While the value of this book rose from 25 cents when it was published to $95 by 2008, that’s still a fairly low bar by superhero origin standards. That price didn’t really budge until 2010, when Marvel Studios President Kevin Feige name-checked Guardians of the Galaxy as a potential film at the 2010 San Diego Comic-Con. The price started to soar when Marvel confirmed that it was in development at the 2012 Comic Con. After landing Chris Pratt as a lead, a perfect ’70s AM Gold mixtape as its soundtrack and $333 million at the U.S. box office alone in 2014, the Guardians of the Galaxy became full on rock stars. The return on their debut book basically maintained parity with gold and the S&P until 2012.

2. New Mutants


No, Deadpool wasn’t always the wisecracking, fourth-wall breaking, R-rated mercenary that Ryan Reynolds used to steal moviegoers’ dark little hearts. He wasn’t even that the last time Reynolds played him in “X-Men Origins: Wolverine” back in 2009. Nope, in fact, it isn’t until about five years after his first appearance that he takes on the Marvel comics jester role and starts mugging for the readers. When he’s first introduced in this New Mutants storyline, it’s as a supervillain that’s loosely based on Deathstroke from DC’s Teen Titans. But, by the late ’90s, Marvel’s antihero streak that gave rise to Wolverine, The Punisher and Ghost Rider earlier that decade was starting to wear a bit thin. Deadpool retained some of the less-moral elements of those three, but grew more self-aware and pop-culture savvy. He didn’t want to be the joke; he wanted to be in on it.

Remarkably, it took almost 20 years for someone to get the character right on screen, but the fact that notoriously dour Fox held the rights to his character didn’t inspire confidence. Neither did the weird power-sucking version of him from “Wolverine.” In fact, this book was only up to $5 in 2008 and hovered at $11 three years after Deadpool’s first big-screen appearance. Even when production began on “Deadpool” in 2010, the needle didn’t move at all. It wasn’t until footage began surfacing in 2014 that this book’s value began to soar.

1. Batman Adventures


“Suicide Squad” is a big reason for this book’s recent surge in value, but for the wrong reason. Yes, this is the first time that “Suicide Squad” member and Joker paramour Harley Quinn appears in a comic, but this isn’t her first appearance in general. Harley Quinn originally debuted as the Joker’s sidekick in an episode of Batman: The Animated Series that first aired on September 11, 1992. However, Quinn didn’t start appearing in comic books until 1993, when she was basically ported over from the television series. Also, the form of Quinn that audiences saw portrayed by Margot Robbie in the film didn’t appear until DC rebooted its whole line of comics in 2011.

Posted on

5 self-help books to help you master money

Three years ago when I started the long and convoluted tango towards divorce as an Aussie in New York City, money was not the first thing on my mind.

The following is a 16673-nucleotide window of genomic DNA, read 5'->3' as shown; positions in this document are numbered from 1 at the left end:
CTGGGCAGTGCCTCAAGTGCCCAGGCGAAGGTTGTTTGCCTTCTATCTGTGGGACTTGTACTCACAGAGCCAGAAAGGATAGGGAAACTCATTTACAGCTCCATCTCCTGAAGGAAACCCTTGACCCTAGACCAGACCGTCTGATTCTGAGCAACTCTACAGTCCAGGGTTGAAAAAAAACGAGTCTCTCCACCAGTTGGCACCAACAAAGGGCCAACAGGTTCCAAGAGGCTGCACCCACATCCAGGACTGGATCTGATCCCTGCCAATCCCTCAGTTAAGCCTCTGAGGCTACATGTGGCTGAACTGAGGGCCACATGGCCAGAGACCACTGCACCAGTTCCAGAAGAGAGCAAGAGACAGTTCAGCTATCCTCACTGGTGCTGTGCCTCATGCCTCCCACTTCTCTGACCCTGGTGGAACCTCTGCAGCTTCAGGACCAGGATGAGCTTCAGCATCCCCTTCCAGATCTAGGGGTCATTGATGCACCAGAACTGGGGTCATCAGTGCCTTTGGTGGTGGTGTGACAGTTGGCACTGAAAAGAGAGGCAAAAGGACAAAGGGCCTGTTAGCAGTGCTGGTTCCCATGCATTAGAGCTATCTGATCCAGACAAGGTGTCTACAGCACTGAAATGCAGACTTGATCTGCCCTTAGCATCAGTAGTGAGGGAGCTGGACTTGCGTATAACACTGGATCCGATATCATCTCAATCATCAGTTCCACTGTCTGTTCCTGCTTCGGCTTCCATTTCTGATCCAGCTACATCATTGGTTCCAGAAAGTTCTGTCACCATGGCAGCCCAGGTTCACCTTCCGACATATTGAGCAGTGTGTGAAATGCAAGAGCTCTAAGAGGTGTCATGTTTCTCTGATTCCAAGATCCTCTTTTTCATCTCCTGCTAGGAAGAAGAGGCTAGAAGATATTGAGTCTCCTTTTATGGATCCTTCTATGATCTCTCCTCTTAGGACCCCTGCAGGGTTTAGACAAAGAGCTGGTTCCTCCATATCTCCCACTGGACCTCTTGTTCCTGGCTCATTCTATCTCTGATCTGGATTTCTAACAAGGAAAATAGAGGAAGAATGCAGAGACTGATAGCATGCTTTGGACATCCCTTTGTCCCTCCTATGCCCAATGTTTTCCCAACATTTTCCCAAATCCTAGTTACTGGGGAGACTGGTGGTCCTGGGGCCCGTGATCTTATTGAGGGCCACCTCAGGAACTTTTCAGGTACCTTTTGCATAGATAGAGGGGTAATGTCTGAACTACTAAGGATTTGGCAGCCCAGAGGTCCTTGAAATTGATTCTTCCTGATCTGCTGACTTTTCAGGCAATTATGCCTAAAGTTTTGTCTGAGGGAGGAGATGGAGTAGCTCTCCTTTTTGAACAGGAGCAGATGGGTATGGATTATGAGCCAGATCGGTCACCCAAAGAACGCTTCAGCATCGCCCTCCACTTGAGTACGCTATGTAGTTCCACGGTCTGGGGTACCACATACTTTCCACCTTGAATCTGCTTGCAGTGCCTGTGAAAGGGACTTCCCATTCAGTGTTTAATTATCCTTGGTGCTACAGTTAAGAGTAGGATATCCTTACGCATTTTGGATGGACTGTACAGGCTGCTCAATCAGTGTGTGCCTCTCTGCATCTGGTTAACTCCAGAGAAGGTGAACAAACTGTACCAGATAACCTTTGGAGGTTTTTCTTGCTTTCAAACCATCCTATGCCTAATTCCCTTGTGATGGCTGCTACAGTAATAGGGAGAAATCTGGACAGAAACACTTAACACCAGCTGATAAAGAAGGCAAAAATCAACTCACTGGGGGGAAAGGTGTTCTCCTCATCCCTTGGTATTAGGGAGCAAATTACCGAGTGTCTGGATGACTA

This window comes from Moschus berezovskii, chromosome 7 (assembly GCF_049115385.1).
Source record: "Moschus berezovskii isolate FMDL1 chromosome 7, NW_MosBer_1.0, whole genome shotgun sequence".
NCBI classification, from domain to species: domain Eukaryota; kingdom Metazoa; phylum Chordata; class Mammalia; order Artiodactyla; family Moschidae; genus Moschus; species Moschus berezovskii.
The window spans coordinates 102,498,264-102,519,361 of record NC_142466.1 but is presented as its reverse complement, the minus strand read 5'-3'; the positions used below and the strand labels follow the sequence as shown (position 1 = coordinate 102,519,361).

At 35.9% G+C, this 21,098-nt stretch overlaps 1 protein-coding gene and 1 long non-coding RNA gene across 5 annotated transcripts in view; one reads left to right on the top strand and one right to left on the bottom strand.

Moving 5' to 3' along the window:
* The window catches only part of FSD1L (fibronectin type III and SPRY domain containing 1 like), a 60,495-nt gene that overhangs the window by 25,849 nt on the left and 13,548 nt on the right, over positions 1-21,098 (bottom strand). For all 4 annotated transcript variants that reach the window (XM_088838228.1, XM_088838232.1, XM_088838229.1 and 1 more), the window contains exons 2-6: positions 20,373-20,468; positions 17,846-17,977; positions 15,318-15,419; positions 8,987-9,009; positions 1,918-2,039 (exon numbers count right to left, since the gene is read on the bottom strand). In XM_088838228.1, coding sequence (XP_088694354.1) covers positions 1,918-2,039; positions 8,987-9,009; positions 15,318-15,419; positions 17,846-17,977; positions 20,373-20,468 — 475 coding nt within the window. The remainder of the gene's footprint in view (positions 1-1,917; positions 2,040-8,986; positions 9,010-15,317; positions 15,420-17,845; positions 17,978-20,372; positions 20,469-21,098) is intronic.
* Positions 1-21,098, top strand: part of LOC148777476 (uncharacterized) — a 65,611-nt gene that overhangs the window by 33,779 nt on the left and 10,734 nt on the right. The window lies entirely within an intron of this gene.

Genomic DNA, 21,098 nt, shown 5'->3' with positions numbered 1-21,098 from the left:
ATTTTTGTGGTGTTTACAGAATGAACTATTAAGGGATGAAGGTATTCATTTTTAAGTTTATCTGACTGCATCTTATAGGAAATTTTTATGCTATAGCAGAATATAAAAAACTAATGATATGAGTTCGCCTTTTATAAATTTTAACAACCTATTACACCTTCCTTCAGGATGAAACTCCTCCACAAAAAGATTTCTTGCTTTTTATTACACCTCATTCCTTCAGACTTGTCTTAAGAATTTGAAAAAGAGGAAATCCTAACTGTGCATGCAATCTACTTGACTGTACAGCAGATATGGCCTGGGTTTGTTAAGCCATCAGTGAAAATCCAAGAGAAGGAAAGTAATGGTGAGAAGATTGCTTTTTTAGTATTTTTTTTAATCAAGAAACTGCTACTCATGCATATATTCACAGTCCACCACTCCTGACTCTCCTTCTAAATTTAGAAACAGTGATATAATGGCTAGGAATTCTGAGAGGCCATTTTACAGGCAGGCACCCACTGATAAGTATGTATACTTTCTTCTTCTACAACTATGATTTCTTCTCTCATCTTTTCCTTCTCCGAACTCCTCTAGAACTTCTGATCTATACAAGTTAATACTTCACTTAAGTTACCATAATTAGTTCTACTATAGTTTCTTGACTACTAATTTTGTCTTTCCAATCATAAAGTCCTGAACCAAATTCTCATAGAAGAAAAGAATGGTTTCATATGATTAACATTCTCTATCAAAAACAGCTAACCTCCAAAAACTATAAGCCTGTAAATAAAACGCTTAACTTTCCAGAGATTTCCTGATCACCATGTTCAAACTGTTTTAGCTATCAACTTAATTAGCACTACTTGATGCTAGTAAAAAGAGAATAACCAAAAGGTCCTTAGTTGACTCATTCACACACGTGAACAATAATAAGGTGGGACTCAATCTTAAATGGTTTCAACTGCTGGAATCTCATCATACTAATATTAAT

But there’s nothing like single motherhood in the financial capital of the world to spark an interest in money matters.

It started with a book called Money – A Love Story . I may have thought it was a summer beach read from the title, but once I devoured the first chapter I had found a new obsession: personal finance books.

Here are a few of my favorites.

Best for cleaning up your emotional financial issues

Money – A Love Story, by Kate Northrup


I love money. But Kate Northrup made me realise that I didn’t love money in the right way. Money is like any other relationship – and apparently I wasn’t showing up to the party. This beguiling book takes us on an epic journey into the emotional aspect of our financial lives, filled with questionnaires and visualisation exercises. Beginning with a Money Love Quiz, Northrup highlights our disabling financial flaws, before leading us to a triumphant coda of fiscal empowerment, optimism and purpose.

Best for planning out your long-term investment strategy

Money: Master the Game, by Tony Robbins


In a bid to help people take financial control of their lives, this brilliant tome shows us how to build an investment portfolio in seven steps. Robbins tracked down posh pro-financiers, such as Ray Dalio of Bridgewater Associates, and persuaded them to share their methods with the hoi polloi. Concepts such as asset allocation (that the vast majority of the public doesn’t know about, yet should) are laid out in generous detail. There’s even an app to take you through the seven steps. At 656 pages, it’s a long game.

Our Recommended Books:

Best for learning about and growing your assets

Rich Dad, Poor Dad, by Robert Kiyosaki


Don’t work for your money, make your money work for you. This bestseller exhorts us to create assets and investments that build wealth for us. Written like a parable, Kiyosaki has been criticised for some fuzzy concepts (he claims a home isn’t an asset, since it doesn’t bring in profit). Yet there is plenty to listen to: put profits back into other assets; don’t aim for more income, aim for more assets; and create a company to save tax. It’s great advice for beginners.

Best for financial mind control